Although I think I measure pretty close to the center of the political aisle, I consider myself to be a Conservative. And despite my willingness to vote for Democrats here and there, I’ve never really considered switching to the other side of the political aisle until recently.
The reason is Democratic Senator Elizabeth Warren of Massachusetts, and according to a recent article in the Washington Post, I’m not the only Conservative who admires her economic policies.
Senator Elizabeth Warren recently put a bill up for vote that would have given millions of people just like me student loan relief. Student loan consolidation has almost always been available to people in one form or another in the past, but while government-backed loans could typically be consolidated into private loans, Senator Warren’s bill would have allowed it to also work in reverse—private loans consolidated into government backed loans.
The difference between private and government student loans probably wouldn’t be that big of a deal if this were 2004 and we were all riding high in a strong economy. But times have changed and circumstances are different. In between my first and second years in law school, the economy tanked and it tanked hard in the legal field. Attorney positions seemed to dry up overnight and disappear forever. Opportunities at bigger firms were only available for a very small number of students. Many students were never able to find a legal job while the rest of us were able to scrounge up jobs at smaller to mid-sized firms where pay had been scaled way back. I was left with one such job and both government and private loans to repay.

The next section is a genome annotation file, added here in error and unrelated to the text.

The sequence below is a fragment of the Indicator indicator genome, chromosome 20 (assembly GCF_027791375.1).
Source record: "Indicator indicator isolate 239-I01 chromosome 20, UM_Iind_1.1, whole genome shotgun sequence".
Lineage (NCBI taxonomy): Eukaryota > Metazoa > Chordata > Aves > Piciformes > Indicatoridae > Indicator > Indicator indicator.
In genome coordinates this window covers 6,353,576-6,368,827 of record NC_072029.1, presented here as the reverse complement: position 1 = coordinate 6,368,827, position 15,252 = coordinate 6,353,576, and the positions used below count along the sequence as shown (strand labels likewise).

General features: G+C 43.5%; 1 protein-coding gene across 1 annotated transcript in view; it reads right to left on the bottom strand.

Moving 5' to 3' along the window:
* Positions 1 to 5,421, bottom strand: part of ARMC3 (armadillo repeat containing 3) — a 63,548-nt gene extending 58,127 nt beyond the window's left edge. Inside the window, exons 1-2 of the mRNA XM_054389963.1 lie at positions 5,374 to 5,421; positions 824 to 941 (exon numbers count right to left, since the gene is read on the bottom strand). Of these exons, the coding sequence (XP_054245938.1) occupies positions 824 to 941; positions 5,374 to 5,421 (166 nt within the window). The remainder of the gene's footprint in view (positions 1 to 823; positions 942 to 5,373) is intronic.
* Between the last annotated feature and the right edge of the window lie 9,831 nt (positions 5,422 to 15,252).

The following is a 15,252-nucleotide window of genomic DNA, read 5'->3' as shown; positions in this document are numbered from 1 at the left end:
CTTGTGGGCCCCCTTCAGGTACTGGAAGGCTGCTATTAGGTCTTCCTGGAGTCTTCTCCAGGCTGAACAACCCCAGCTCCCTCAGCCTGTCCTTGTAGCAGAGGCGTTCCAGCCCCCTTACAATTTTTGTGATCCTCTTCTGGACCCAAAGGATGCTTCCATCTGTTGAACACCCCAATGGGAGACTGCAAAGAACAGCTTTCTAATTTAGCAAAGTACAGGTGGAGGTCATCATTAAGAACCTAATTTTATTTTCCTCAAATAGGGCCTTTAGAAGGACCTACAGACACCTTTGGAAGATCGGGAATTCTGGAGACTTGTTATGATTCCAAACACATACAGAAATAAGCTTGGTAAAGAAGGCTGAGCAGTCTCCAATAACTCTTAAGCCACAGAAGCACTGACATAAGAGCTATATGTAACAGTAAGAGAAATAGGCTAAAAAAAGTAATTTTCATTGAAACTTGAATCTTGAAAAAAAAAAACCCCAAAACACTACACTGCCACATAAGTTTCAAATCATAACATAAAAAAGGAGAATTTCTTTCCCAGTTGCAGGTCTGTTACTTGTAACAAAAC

Along with millions of other people who carry the weight of private loans, I struggle through the current economy trying to make the monthly payments. The added pressure for me is that the burden is crippling my ability to provide for my family, or, gasp!, purchase health insurance. Others out there might want the option of taking risks like opening small businesses, but simply can’t afford to even consider it.
In the end, Senator Warren’s bill was rejected by the Republicans. Why? Republicans believed that the bill would have only helped people who had higher earning potential (“potential” is the key to that sentence) and those people didn’t really need that kind of help. The other reason? Because the bill was tied to a tax hike on those who make more than a million dollars per year. The Republican’s reasoning implied that such a tax on rich people would have stifled the economy—in other words, those millionaires need help but the people with “potential” do not.
I’m tired of the games. I’m tired of the stance that seems to be proffered by Conservative pundits on a regular basis that because I was able to do it in the ’90s you should be able to do it, too. Times have changed. Circumstances have changed. The cost of attending school has skyrocketed and the rewards for going to school have plummeted. None of these people who went to school in the ’90s or before had to deal with any of these factors, and it’s time to show some compassion and give some of these people, people like me, who only have “potential” a bit of a helping hand. If Republicans aren’t willing to do it, maybe it’s time for me to move to a party that does.
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